So why do these bloggers do it? Why work so hard denying the obvious, while offending the memory of the many innocents killed in this atrocity? A few months back I discussed why those on the right deny climate change, often relying on similarly dubious half-baked and amateurish fantasy, because they have too.

The minute we accept that the planet is warming due to human activity then, regardless of whether you favour the more free market orientated solutions or centrally planned ideas, such a global problem requires a global agreement of some kind. And that means we need some sort of “authority” to negotiate that on our behalf (which we’ll call “the government”), as well as international institutions such as the UN or the EU to help broker and then administer such a deal. Which is a bit of a body blow to anyone seeking to “shrink the government down and drown it in the bath tub“…as the result is likely to be the drowning of whole cities or states!

Similarly the minute you accept that MH17 was downed by pro-Putin rebels (if not the Russians themselves) you also have to acknowledge that it creates a compelling case for the EU, as there is no way the individual European states could oppose Putin if they acted individually, at least as far as political or economic measures are concerned. Indeed in the absence of an EU, the only option left would be to use NATO and its large arsenal of weapons to confront Putin. So in short if Farage had his way and there was no EU, we would probably now be in the middle of a super power stand-off with Russia.

So unable to accept this reality, many on the right instead choose to engage in gold medal winning feats of mental gymnastics, as to do otherwise would be to confront the short comings in their own political philosophy.

Is the UK really “full?”

One of the key themes for UKIP in the recent election was their assertion that Britain “is full”. That the country needs to halt immigration as there is simply no room for any more people. This they claim is particularly true of London, where they blame immigrants for flooding the city and pushing up house prices. The BBC made a good attempt a couple of weeks back to dispel some of these and other myths with its two part programme too many immigrants? But let us explore this specific assertion and why it merely shows the ignorance and petty bigotry of the UKIP/BNP brigade.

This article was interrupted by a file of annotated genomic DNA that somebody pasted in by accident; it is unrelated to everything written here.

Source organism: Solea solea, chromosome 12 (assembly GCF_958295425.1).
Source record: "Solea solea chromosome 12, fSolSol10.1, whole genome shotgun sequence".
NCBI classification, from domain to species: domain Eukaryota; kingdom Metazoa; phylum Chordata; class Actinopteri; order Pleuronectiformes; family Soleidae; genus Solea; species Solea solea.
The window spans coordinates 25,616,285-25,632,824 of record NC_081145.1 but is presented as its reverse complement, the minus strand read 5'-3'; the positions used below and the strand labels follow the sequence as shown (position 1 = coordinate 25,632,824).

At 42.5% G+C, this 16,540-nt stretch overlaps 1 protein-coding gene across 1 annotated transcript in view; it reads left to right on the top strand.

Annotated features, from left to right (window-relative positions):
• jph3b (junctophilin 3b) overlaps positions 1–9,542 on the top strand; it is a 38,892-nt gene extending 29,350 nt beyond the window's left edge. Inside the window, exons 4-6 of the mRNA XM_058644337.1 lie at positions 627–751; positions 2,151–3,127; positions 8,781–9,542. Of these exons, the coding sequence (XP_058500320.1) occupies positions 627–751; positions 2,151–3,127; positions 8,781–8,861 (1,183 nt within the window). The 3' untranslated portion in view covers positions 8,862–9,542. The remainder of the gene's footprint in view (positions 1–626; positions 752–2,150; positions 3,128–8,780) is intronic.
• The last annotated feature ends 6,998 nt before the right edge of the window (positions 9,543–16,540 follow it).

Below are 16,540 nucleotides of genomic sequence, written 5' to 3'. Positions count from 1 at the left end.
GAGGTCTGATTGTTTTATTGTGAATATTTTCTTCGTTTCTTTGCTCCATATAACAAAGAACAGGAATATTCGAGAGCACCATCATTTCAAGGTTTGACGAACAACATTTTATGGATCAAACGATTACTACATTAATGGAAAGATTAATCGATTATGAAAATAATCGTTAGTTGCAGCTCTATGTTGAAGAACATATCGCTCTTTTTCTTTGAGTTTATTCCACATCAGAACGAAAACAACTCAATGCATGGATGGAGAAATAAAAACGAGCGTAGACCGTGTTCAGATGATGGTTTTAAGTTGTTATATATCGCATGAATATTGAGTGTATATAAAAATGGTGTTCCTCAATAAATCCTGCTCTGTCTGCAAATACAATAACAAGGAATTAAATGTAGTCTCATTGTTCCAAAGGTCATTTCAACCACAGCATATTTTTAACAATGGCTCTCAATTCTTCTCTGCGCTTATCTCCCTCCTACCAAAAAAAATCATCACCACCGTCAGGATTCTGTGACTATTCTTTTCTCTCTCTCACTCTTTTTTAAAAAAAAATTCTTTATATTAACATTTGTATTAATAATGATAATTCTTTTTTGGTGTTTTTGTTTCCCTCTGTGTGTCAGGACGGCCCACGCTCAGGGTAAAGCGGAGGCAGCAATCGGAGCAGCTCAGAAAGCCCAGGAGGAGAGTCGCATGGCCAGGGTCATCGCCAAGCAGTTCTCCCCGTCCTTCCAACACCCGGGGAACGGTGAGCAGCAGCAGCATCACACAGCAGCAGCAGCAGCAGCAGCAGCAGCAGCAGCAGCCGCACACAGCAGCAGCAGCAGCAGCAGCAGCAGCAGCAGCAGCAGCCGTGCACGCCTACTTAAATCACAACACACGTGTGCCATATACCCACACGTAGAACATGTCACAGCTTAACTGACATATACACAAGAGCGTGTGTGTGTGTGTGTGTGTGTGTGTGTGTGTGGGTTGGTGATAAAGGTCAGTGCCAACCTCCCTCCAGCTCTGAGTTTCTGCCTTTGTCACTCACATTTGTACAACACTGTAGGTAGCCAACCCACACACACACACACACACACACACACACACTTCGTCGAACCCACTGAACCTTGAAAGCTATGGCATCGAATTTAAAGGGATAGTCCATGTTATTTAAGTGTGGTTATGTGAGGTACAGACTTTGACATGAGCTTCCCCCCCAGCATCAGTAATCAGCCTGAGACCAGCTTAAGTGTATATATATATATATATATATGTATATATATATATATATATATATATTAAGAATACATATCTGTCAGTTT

Firstly, the assertion that Britain is overcrowded is not borne out by statistics. The current population density of the UK is 259 per kmsq, which puts the UK 3rd for population density in the EU, behind Belgium (367) and Holland (406) respectively. But by comparison the population density is higher still in countries such as Korea (503), Taiwan (646) or even Jersey (844). I don’t see anyone on Jersey complaining about the Island being “full”.

Of course in some respects it is perhaps the population density of the towns and cities that counts, as after all that is where the bulk of people live and where you get problems with overcrowding and public services coming under strain. For example, New York State, ranks only 7th in the US for population density, despite including much of New York City, while Rhode Island (the smallest state) has one of the highest densities yet smallest population.

London has a population density of 5,354 people per kmsq. However this won’t even get London into the top 50 of the most densely populated cities, topped by Manila at 42,857/kmsq. Nor indeed does London, or any UK city, make it into even the top 50 list of European cities by population density. By comparison New York has a population density of 10,630/kmsq, Paris (21,000), Barcelona (15,991), Athens (19,951) and Singapore (7,567).